Gasoline costs nearly 20 cents less than it did the same
time last year, but the good news merited only a passing mention on the night
before President Bush’s State of the Union address. By contrast, the networks
spent more than 10 minutes combined interviewing 2008 presidential candidate
Sen. Hillary Clinton (D-N.Y.).
"The price of gasoline fell by 6 cents last week to an
average of about $2.16 a gallon nationwide – a 14-cent decline over three
weeks,” the Associated Press reported January 22. AAA's Fuelgaugereport.com,
which displays data from the Oil Price Information Service, shows similar data.
"Retail gasoline prices have fallen 17 cents from this time
last year," and the price of crude oil has also been on a downward track, "down 86 cents at $51.13 a barrel Monday on the New York Mercantile
Exchange," the AP reported.
ABC's Charles Gibson mentioned the drop in a 15-second bit
on "World News," while CBS and NBC had no time for that good news. Each
network, however, gave the junior senator considerable air time on its January
ABC anchor Gibson gave the former first lady the most face
time with 5 minutes and 9 seconds in a satellite interview on "World News." NBC’s Brian Williams and CBS’s Katie Couric gave Clinton about the same time as a full-length
news report. Clinton’s
taped sit-down with Couric lasted 2 minutes and 40 seconds, while Williams’
taped in-studio chat was 2 minutes and 20 seconds.
You gotta love network blogs, if for nothing more they bring out those hidden gems of bias you otherwise wouldn't get from the people behind the camera. Like Ed Deitch, one of the men behind the curtain as it were.
Deitch, a senior producer for the NBC "Nightly News" expressed
bemusement recently on the NBC News "Daily Nightly" blog at the notion that there's opposition to a Bangor, Maine,
ban on smoking in cars with children.
As Riehl posted Saturday evening, Stark was rather cocky leading up to this debate stating at his own website that “CNN will want to hire me as a sanitation engineer because I will have mopped the floor with Mr. Riehl.”
Well, the reality is that CNN might indeed want to hire Stark as a janitor, for he certainly didn’t come across as qualified to do much else as this video of the segment (provided courtesy of Ms Underestimated) clearly demonstrates.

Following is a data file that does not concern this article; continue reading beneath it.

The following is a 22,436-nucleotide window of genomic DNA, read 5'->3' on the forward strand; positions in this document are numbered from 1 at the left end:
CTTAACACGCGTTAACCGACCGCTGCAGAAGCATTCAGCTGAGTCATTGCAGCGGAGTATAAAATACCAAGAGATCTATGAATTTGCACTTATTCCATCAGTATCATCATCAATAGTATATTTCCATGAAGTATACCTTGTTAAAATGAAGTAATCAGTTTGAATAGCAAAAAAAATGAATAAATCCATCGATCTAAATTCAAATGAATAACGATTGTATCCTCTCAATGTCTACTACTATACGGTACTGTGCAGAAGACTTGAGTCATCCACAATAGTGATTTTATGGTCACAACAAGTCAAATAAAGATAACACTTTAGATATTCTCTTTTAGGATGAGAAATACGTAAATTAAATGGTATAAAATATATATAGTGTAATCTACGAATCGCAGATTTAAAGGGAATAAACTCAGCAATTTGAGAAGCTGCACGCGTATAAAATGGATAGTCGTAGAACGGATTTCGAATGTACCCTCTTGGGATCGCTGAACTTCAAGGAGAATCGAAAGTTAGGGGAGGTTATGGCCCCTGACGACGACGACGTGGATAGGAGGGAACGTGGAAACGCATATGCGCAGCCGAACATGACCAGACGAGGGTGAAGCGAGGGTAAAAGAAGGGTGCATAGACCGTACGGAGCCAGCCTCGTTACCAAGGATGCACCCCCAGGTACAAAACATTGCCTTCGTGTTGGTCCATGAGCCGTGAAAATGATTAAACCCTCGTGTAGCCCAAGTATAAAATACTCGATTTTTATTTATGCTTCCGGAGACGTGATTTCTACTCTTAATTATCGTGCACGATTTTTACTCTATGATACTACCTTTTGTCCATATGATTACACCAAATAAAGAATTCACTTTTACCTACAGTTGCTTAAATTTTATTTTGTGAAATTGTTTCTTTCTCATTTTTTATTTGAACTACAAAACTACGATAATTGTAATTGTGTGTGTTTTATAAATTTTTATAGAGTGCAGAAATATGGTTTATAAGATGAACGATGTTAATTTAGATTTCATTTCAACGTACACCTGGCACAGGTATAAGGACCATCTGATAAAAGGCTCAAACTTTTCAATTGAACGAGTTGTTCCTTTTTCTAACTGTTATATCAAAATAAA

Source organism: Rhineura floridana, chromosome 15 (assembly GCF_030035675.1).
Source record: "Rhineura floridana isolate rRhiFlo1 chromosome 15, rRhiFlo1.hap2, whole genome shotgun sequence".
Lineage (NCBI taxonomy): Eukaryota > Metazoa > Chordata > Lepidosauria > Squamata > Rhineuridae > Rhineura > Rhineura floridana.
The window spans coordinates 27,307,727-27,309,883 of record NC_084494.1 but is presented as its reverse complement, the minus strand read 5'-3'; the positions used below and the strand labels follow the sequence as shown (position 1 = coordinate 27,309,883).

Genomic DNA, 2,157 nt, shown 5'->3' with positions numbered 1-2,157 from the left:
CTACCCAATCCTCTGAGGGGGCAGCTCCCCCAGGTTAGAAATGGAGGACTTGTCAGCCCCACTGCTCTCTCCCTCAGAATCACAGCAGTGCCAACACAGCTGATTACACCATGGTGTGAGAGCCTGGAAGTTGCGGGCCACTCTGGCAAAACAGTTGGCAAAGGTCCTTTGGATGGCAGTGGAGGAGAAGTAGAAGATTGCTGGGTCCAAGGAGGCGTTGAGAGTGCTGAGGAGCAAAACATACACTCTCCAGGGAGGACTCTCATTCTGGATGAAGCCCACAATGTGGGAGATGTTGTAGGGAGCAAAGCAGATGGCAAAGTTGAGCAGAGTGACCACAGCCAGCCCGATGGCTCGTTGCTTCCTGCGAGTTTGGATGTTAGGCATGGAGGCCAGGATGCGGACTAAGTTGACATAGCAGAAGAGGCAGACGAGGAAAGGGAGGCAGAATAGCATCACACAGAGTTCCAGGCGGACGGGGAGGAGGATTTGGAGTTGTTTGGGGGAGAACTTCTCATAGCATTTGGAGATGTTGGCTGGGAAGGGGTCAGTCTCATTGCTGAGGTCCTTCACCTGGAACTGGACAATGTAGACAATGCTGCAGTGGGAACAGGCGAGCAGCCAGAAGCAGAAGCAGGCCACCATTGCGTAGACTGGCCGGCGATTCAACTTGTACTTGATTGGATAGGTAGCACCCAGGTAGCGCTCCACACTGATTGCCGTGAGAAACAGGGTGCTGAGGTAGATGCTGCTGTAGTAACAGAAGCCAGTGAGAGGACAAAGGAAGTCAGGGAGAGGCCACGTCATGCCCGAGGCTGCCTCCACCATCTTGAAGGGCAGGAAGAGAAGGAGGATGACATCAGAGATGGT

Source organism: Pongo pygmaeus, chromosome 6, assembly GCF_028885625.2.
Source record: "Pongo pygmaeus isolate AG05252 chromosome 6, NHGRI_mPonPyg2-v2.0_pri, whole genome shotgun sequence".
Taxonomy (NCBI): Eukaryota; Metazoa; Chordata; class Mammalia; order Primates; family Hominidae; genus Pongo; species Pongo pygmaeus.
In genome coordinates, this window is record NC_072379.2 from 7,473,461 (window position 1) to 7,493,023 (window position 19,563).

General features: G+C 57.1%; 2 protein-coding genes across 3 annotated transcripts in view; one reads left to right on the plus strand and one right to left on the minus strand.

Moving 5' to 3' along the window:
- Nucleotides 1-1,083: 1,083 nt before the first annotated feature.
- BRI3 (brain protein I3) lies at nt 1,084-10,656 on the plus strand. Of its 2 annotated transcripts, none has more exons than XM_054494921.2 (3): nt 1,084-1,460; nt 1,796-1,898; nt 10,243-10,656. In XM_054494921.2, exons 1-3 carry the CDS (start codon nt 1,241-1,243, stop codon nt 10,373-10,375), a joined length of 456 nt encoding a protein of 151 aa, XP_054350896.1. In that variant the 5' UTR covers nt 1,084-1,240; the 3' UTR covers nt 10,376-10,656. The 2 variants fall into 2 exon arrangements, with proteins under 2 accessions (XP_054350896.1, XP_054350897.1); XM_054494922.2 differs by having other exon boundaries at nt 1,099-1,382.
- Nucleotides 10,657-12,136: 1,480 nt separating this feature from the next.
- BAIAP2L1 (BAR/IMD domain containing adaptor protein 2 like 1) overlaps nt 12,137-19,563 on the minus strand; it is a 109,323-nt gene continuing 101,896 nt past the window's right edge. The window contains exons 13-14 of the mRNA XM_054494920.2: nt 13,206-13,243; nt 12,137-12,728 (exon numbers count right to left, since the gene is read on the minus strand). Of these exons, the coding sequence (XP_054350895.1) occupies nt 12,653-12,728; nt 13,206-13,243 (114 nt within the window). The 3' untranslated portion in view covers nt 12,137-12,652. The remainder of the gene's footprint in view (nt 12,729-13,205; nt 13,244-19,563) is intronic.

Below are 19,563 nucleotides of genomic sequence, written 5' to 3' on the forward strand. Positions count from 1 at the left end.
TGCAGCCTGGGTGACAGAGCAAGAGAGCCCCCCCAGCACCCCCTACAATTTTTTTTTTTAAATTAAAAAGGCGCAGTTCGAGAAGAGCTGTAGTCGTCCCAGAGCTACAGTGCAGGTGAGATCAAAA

Fans of Fox News's the "O'Reilly Factor" are familiar with a war started by the host over liberal bias in the media. It appears that Bill O'Reilly's employer is also interested in this fight, and that the battle over media bias is on:
For its opening salvo, Fox News aired a new promo Saturday which pointed a huge and unmistakably accusatory finger at its liberal competitors (hat tip to Hot Air with video available here). In it, the script deliciously read:
For those unfamiliar, the Council on
American-Islamic Relations typically doesn’t look favorably upon
television programs, movies, books, and articles that address any
connection between terrorism and radical Muslim extremism. With that in
mind, Fox sent a statement to CAIR on Wednesday concerning recent and past episodes of the hit series “24” (hat tip to LGF):
24 is a heightened drama about anti-terrorism.
After 5 seasons, the audience clearly understands this, and realizes
that any individual, family, or group (ethnic or otherwise) that
engages in violence is not meant to be typical.
She practically blamed Mel Gibson* for why diet supplements are not regulated as drugs by the FDA and attempted to scare viewers with the extreme case of a woman's nose falling off, but Sharyn Alfonsi's hit pieces on nutrition supplement makers weren't biased enough for CBS's in-house blogger-cum-media critic Brian Montopoli.:
"The real problem is that any topical product such as the one described in this section of Mr. Hurley's book is not a dietary supplement, and cannot be legally sold as one in the United States. By law such products are drugs. If either Mr. Hurley or his editors had bothered to look at the Federal Food Drug and Cosmetic Act, they could have avoided this fundamental mistake," wrote Marc S.Ullman, a New York attorney who represents clients "in the dietary supplement/natural products industry."